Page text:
Tuesday, October 11, 2016

Washington Capitals: Five Bold...Perhaps Deranged Predictions

We end the look ahead to the Washington Capitals’ 2016-2017 season with “Five Bold…Perhaps Deranged Predictions,” guaranteed to make you think, or perhaps just annoy you.  Let’s get right to the big one…

1.  Alex Ovechkin will not only not record 50 goals this season, but we have seen his last 50 goal season.

Pop quiz question…how many seasons of 50 or more goals have been recorded by someone 31 years old or older in NHL history?  The answer: 10.  That was accomplished by nine different players.  Phil Esposito did it twice, the last time at age 32 (61 goals in 1974-1975).  John Bucyk was the oldest to do it (age 35).  It has only been done twice in the last 20 years (Joe Sakic with 54 goals in 2000-2001 at age 31 and Jaromir Jagr with 54 goals in 2005-2006 at age 33).  Alex Ovechkin turned 31 years of age in September.

This is not to say Ovechkin will slide down among the also-rans in the league goal-scoring rankings, nor does it mean that Ovechkin has necessarily won his last Maurice “Rocket” Richard Trophy as the league’s top goal-scorer.  We think he will, in fact, win the Richard Trophy this season (keep in mind, he is the only player over the last three years to finish with 50 goals in a season, which he did in each year).  However, time takes its toll on every player, sooner or later, and the first indications of time’s march on Ovechkin will be seen this season.

2.  The Capitals will have two finalists for individual awards this season who have not been one in their careers to date.

It says here that John Carlson will be a finalist for the Norris Trophy as the league’s top defenseman, and that Evgeny Kuznetsov will be a finalist for the Hart Trophy.  Carlson is the easier case to make.  This might be the season in which a defenseman can thread the needle between P.K. Subban and Shea Weber, players traded for one another playing in new cities this season, to grab a finalist nod.  Last year’s finalists – Erik Karlsson, Drew Doughty, and Brent Burns – certainly will be in the mix.  Others might include Philadelphia’s Shayne Gostisbehere, Nashville’s Roman Josi, Dallas’ John Klingberg, and Pittsburgh’s Kris Letang.  However, Carlson has displayed very consistent improvement in his per-game scoring on a year-to-year basis, and despite missing 26 games last season averaged a career best 0.70 points per game.  Health, and the opportunity to hone his game in the World Cup, could give him a head start of taking the next step to elite defenseman status.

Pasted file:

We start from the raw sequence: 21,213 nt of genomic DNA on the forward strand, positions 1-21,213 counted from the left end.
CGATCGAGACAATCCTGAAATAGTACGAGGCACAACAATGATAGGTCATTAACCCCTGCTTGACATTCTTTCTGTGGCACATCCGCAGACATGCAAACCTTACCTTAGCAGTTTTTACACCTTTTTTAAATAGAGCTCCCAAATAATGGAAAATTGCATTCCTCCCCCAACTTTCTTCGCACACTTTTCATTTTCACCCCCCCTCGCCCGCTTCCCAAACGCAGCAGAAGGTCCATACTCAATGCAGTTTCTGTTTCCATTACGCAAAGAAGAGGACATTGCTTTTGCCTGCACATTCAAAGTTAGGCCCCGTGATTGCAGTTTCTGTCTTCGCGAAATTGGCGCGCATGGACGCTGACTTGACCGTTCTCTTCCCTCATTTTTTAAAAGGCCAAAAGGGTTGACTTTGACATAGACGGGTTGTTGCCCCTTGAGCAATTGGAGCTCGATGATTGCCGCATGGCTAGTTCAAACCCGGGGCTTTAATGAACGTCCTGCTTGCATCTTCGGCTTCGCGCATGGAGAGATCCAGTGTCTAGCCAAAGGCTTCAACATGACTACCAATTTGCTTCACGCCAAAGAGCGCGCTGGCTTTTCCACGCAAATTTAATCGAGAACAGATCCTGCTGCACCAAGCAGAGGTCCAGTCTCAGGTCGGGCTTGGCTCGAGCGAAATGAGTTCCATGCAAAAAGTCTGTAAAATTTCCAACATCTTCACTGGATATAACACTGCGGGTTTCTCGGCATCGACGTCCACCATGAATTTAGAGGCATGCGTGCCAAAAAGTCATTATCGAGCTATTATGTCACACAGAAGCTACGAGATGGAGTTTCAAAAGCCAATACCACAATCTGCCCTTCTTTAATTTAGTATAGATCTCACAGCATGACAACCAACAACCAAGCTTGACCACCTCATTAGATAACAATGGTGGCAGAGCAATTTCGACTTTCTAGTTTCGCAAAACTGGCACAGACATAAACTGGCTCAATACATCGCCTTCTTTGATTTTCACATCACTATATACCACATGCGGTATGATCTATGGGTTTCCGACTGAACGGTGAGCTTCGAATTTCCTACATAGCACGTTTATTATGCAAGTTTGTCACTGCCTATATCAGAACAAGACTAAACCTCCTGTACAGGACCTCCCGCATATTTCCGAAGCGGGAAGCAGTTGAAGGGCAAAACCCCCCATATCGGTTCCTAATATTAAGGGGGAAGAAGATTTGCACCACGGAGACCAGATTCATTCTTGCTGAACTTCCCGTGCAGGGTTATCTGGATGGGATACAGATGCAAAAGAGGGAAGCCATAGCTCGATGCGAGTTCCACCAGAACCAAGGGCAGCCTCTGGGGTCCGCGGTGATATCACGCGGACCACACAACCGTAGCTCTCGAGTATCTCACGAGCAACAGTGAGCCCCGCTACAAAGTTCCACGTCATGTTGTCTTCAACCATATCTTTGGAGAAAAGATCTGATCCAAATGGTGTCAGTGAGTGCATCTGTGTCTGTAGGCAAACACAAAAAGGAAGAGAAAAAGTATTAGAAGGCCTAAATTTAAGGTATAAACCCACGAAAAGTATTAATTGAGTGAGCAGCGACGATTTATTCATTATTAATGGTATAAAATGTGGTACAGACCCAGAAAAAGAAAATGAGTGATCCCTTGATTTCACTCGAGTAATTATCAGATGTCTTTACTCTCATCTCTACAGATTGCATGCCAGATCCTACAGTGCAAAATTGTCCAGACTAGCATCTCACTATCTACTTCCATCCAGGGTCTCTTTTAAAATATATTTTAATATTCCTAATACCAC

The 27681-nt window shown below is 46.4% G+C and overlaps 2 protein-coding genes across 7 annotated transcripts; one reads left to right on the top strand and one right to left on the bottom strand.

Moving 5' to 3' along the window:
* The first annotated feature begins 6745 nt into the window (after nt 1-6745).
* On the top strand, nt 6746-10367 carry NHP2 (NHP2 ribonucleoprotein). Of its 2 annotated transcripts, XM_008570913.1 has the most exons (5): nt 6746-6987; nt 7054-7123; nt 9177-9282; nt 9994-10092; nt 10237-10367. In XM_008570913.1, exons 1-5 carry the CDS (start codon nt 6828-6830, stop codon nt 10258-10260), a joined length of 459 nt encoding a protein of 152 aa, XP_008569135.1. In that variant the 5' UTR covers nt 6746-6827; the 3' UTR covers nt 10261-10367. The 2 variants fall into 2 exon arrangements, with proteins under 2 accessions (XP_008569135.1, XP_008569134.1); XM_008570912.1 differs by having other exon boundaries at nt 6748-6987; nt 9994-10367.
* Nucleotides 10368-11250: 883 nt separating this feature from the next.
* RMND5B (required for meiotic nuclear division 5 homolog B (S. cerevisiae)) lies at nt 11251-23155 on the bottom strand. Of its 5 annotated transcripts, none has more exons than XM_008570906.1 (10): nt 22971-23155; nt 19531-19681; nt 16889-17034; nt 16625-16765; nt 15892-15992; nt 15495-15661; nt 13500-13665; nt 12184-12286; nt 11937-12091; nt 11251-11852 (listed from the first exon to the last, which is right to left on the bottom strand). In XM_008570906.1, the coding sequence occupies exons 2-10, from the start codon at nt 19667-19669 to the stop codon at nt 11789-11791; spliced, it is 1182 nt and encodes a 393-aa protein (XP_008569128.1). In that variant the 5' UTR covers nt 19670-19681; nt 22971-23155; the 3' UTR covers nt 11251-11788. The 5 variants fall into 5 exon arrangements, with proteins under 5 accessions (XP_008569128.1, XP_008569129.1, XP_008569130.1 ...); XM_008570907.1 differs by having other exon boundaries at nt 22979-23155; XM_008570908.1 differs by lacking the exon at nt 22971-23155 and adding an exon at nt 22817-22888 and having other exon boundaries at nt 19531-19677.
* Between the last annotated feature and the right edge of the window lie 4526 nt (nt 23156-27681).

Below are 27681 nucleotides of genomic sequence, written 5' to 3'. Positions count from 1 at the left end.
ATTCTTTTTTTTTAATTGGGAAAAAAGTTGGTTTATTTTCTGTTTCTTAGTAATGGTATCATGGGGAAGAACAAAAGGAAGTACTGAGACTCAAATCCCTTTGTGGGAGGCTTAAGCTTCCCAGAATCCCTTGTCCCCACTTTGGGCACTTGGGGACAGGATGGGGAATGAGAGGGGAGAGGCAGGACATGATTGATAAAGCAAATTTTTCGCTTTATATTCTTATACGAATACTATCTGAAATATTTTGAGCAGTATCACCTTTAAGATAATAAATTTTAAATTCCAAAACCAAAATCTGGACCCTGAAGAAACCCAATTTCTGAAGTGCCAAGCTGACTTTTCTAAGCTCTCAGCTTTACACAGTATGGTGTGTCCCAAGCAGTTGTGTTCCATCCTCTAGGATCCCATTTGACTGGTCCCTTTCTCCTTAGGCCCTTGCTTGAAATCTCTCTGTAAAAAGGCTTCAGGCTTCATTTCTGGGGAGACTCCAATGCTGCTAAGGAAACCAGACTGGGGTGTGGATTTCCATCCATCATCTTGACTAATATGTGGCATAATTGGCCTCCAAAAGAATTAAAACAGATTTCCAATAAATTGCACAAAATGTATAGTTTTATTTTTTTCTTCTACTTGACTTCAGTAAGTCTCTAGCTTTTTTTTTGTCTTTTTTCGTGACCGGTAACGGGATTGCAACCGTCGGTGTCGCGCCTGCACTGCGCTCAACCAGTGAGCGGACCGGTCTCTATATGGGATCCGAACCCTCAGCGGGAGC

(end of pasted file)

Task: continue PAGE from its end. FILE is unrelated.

Kuznetsov is the harder case, or at least not an obvious one, especially playing a position (center) crowded with players such as Sidney Crosby, Evgeni Malkin, and John Tavares, who could challenge to be a Hart finalist, not to mention the likes of Patrick Kane or Jamie Benn.  The argument for Kuznetsov is admittedly speculative, but this is a player who more than doubled his point total last year over his first full season preceding it (from 37 points to 77).  He led the Caps in assists (57) and total points (77) last season.  The wild card is whether and how much he can improve on the 20 goals he recorded last season.  If that number is 25-30, and he improves on his fourth-place finish in assists, he could sneak into the discussion of Hart finalists.

3.  The Capitals will repeat as Presidents Trophy winner.

Since the Presidents Trophy was first awarded in 1985-1986, there have been six repeat winners (Edmonton in 1985-1986 and 1986-1987, Calgary in 1987-1988 and 1988-1989, Detroit in 1994-1995 and 1995-1996, Dallas in 1997-1998 and 1998-1999, Detroit again in 2003-2004 and 2005-2006 (the 2004-2005 year lost to a labor-management dispute), and most recently by Vancouver in 2010-2011 and 2011-2012).  The Caps have two players – Kuznetsov and Andre Burakovsky – who are still very much on the upward arc of their career path, and they will have more stability on the third line with Lars Eller anchoring it.  This will be, on paper, a team with at least as much potential as last year’s squad, even if goalie Braden Holtby does not have quite the year he had last season.  They will be able to take advantage of a post-Stanley Cup letdown by the Penguins and a New York Rangers team depending too much on another year older Henrik Lundqvist to finish with a stronger division record than they had last season.

4.  The Capital prospect most likely to make an impact this season is…

Not Zach Sanford.  Sure, he is the only rookie to make the club out of training camp, but this is our chance to go off the board here, and we’ll do just that.  Jakub Vrana was 16-18-34, plus-7 in 36 games for the Hershey Bears last season.  He had points in 14 of the Bears’ last 19 games.  In the postseason he was 8-6-14, plus-8 in 21 games.  Vrana might spend most of his 2015-2016 season in Hershey further acclimating himself to the North American game, but he is going to show Capitals fans why it is that his stay in Hershey is not likely to extend beyond this season.

5.  The road to the Stanley Cup will go through Pittsburgh…again, but with a happier ending.

Just as they did in 2012, when the Caps eliminated the Boston Bruins, the Capitals will eliminate the defending Stanley Cup champions in the first round of the postseason, although this time it will not take a Joel Ward (or anyone else) overtime goal in Game 7 to do it.  Three times, the team winning the second of their consecutive Presidents Trophies won the Stanley Cup (Edmonton in 1987, Calgary in 1989, and Dallas in 1999).  Washington will make it four.

Photo: Hockey Hall of Fame Archives

Washington Capitals 2016-2017 Previews -- Goaltenders: Braden Holtby

Braden Holtby

“Your own positive future begins in this moment. All you have is right now. Every goal is possible from here.”
― Lao Tzu

Each of the Washington Capitals’ last two seasons ended with a goal in overtime, both on the road, both with the deafening roar of opponents’ fans spilling down on them.  Both of them with goaltender Braden Holtby face down in his own crease, the puck from the season-ending goal behind him.  Don’t even try to imagine what that feels like.